From a young age Steve was intelligent and entrepreneurial; setting up playground businesses to solve problems and make money. He dropped out of school, preferring real life skills and found that his journey took him to a place where he was scrounging for food to survive. “I’d rather get out of this situation than survive like this.”

Steve has an excellent process for analysing the situation and working out what to do next. It is this process that allowed him to break convention with his connected enterprises and set up Social Chain.

If you are faced with a problem, start by defining what you know to be true and work up from there.

Made Festival, Steve Bartlett, Social Chain

Jimmy Cregan

Jimmy had a colourful background of jobs in labouring and introducing festival acts dressed as a mermaid. One fateful day he was on a gardening job when he saw the employer bend over and reveal his bum crack, sparking Jimmy to really have a think about where his life was going. A trip to Australia led him to the realisation that the UK iced coffee market was missing something and Jimmy’s iced coffee was born.

Jimmy now lives by the sea to remind him how insignificant he is in this world and stay grounded. He is always itching to find the next ambition or project to get him out of bed in the morning. But most of all he stresses this belief;

Let money be the by-product of a dream.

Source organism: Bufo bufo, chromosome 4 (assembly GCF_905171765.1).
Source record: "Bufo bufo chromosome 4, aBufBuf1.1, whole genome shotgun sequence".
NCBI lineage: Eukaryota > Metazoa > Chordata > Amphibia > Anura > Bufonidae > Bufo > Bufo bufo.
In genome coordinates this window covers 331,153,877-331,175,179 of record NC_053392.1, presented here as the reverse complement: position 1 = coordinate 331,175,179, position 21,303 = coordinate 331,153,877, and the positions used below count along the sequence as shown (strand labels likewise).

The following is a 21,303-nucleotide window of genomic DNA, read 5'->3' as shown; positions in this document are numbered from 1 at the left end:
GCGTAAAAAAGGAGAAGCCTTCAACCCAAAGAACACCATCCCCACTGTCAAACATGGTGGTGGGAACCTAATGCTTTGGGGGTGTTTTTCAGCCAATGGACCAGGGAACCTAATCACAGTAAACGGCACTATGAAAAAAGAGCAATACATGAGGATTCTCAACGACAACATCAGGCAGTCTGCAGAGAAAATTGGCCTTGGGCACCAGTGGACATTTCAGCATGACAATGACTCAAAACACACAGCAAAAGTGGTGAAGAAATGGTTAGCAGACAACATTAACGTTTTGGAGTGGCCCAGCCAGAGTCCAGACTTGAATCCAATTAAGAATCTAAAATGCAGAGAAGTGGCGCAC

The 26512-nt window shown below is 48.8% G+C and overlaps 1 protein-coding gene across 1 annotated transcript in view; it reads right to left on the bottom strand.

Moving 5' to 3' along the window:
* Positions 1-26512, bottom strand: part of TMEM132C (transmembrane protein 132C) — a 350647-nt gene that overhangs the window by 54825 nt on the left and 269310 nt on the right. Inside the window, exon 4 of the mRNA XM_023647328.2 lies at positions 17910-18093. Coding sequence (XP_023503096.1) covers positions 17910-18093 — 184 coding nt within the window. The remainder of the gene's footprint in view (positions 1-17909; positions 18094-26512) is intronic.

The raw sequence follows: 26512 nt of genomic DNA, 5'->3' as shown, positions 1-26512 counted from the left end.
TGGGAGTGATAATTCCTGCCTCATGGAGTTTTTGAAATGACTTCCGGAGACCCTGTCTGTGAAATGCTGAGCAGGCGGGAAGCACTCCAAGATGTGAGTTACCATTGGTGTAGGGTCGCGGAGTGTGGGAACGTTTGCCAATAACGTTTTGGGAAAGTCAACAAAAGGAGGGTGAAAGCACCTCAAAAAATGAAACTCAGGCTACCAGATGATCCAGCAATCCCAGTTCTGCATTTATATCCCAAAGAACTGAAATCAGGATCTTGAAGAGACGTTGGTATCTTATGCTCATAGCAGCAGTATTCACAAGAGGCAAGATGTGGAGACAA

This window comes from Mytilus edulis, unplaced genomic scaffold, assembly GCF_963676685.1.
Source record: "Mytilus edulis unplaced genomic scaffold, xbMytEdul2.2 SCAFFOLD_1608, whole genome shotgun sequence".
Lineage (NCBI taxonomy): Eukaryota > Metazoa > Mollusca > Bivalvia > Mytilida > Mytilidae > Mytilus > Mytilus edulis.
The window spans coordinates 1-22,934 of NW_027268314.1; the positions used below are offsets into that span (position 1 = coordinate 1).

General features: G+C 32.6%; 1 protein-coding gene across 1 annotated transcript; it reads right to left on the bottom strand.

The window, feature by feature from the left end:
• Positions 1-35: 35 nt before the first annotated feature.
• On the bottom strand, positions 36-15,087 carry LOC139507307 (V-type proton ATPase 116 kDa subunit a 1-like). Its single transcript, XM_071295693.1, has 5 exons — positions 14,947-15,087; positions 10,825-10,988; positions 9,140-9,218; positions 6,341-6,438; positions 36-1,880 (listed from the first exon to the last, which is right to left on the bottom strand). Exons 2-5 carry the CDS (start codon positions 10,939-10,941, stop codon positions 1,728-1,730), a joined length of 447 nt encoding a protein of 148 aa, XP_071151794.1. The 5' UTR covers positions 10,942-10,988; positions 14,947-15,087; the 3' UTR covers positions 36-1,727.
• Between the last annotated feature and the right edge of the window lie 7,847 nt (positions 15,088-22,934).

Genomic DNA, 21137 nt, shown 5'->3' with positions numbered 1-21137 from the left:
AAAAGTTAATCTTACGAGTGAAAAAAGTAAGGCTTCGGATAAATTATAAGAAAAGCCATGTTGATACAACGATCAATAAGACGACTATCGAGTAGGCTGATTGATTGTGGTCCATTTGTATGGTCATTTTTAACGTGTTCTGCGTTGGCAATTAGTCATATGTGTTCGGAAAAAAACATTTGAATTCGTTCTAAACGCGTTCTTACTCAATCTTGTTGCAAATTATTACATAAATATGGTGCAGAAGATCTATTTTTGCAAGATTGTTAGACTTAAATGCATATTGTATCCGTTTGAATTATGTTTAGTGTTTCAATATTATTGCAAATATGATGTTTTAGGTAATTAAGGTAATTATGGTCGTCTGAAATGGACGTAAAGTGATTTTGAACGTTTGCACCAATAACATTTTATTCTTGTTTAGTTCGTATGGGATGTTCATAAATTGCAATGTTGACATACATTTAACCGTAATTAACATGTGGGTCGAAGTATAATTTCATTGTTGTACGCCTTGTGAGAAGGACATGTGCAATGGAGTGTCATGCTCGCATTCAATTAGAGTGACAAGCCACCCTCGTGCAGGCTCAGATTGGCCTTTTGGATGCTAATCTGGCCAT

Made Festival, Jimmy Cregan, Jimmy's Iced Coffee

Ian Livingstone

Ian made his name in the gaming industry with dungeons and dragons, games workshop and fantasy game books. He pointed out that games have always had a bad name when they first came out – even chess was seen as an ‘amusement for the inferior character.’

He is now passionate about ensuring that young people are not only involved in the playing of games but the development of them. Computer literacy is one of the key skills of the evolving job market and gaming is all about meta skills; problem solving, decision making, managing deadlines, allocating resources. Ian says:

We need to shift to a STEAM attitude – where Art and creativity are combined with traditional sciences to create wonder.

Made Festival, Ian Livingstone, Sumo Digital

James Akrigg

James presented us with an imaginative glimpse into the future of virtual reality, collaborative working and Microsoft’s latest projects. He said the beauty of start ups is that they don’t have to reimagine their business – they just imagine it. It is this fresh view that helps them remain cutting edge and it this attitude that long standing businesses need to take.